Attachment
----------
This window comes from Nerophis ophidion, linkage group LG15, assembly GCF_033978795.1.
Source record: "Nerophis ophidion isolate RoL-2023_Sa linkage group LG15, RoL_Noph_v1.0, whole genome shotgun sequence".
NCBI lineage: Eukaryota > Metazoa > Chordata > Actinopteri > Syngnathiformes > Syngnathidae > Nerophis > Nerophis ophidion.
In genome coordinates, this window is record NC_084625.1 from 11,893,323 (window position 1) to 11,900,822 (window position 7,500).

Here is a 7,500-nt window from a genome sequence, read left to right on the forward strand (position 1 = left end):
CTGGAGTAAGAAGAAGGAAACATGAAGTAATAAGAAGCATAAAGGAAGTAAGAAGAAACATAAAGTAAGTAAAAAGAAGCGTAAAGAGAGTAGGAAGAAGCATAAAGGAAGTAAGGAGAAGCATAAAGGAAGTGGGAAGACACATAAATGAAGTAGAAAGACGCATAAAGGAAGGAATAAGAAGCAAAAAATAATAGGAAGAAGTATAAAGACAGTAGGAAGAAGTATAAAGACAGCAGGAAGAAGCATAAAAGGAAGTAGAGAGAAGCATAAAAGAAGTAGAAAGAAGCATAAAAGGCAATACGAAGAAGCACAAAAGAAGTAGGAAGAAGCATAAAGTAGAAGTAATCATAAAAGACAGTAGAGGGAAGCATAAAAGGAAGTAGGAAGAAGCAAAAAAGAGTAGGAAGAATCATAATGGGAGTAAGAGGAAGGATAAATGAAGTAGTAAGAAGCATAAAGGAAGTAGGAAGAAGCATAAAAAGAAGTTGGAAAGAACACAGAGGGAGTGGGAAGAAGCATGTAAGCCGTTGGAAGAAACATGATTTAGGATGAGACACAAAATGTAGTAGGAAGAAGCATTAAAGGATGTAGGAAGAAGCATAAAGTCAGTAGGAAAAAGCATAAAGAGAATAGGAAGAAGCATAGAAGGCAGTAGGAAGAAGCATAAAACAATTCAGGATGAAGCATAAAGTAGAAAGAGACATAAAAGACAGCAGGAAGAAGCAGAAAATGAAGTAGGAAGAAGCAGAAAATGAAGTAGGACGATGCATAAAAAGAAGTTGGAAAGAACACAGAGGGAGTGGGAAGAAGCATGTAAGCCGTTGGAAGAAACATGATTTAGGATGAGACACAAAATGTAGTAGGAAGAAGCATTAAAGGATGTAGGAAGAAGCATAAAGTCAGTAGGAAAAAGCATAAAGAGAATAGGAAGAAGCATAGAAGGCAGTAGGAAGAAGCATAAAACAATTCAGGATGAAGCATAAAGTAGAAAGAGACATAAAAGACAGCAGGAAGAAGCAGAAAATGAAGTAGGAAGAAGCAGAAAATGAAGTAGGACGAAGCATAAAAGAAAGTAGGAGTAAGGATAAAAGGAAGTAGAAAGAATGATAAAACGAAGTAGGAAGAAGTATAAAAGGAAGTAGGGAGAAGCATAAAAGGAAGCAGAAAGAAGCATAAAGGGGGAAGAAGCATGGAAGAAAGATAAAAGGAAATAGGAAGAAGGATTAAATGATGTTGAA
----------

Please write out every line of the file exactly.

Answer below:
This window comes from Nerophis ophidion, linkage group LG15, assembly GCF_033978795.1.
Source record: "Nerophis ophidion isolate RoL-2023_Sa linkage group LG15, RoL_Noph_v1.0, whole genome shotgun sequence".
NCBI lineage: Eukaryota > Metazoa > Chordata > Actinopteri > Syngnathiformes > Syngnathidae > Nerophis > Nerophis ophidion.
In genome coordinates, this window is record NC_084625.1 from 11,893,323 (window position 1) to 11,900,822 (window position 7,500).

Here is a 7,500-nt window from a genome sequence, read left to right on the forward strand (position 1 = left end):
CTGGAGTAAGAAGAAGGAAACATGAAGTAATAAGAAGCATAAAGGAAGTAAGAAGAAACATAAAGTAAGTAAAAAGAAGCGTAAAGAGAGTAGGAAGAAGCATAAAGGAAGTAAGGAGAAGCATAAAGGAAGTGGGAAGACACATAAATGAAGTAGAAAGACGCATAAAGGAAGGAATAAGAAGCAAAAAATAATAGGAAGAAGTATAAAGACAGTAGGAAGAAGTATAAAGACAGCAGGAAGAAGCATAAAAGGAAGTAGAGAGAAGCATAAAAGAAGTAGAAAGAAGCATAAAAGGCAATACGAAGAAGCACAAAAGAAGTAGGAAGAAGCATAAAGTAGAAGTAATCATAAAAGACAGTAGAGGGAAGCATAAAAGGAAGTAGGAAGAAGCAAAAAAGAGTAGGAAGAATCATAATGGGAGTAAGAGGAAGGATAAATGAAGTAGTAAGAAGCATAAAGGAAGTAGGAAGAAGCATAAAAAGAAGTTGGAAAGAACACAGAGGGAGTGGGAAGAAGCATGTAAGCCGTTGGAAGAAACATGATTTAGGATGAGACACAAAATGTAGTAGGAAGAAGCATTAAAGGATGTAGGAAGAAGCATAAAGTCAGTAGGAAAAAGCATAAAGAGAATAGGAAGAAGCATAGAAGGCAGTAGGAAGAAGCATAAAACAATTCAGGATGAAGCATAAAGTAGAAAGAGACATAAAAGACAGCAGGAAGAAGCAGAAAATGAAGTAGGAAGAAGCAGAAAATGAAGTAGGACGATGCATAAAAAGAAGTTGGAAAGAACACAGAGGGAGTGGGAAGAAGCATGTAAGCCGTTGGAAGAAACATGATTTAGGATGAGACACAAAATGTAGTAGGAAGAAGCATTAAAGGATGTAGGAAGAAGCATAAAGTCAGTAGGAAAAAGCATAAAGAGAATAGGAAGAAGCATAGAAGGCAGTAGGAAGAAGCATAAAACAATTCAGGATGAAGCATAAAGTAGAAAGAGACATAAAAGACAGCAGGAAGAAGCAGAAAATGAAGTAGGAAGAAGCAGAAAATGAAGTAGGACGAAGCATAAAAGAAAGTAGGAGTAAGGATAAAAGGAAGTAGAAAGAATGATAAAACGAAGTAGGAAGAAGTATAAAAGGAAGTAGGGAGAAGCATAAAAGGAAGCAGAAAGAAGCATAAAGGGGGAAGAAGCATGGAAGAAAGATAAAAGGAAATAGGAAGAAGGATTAAATGATGTTGAA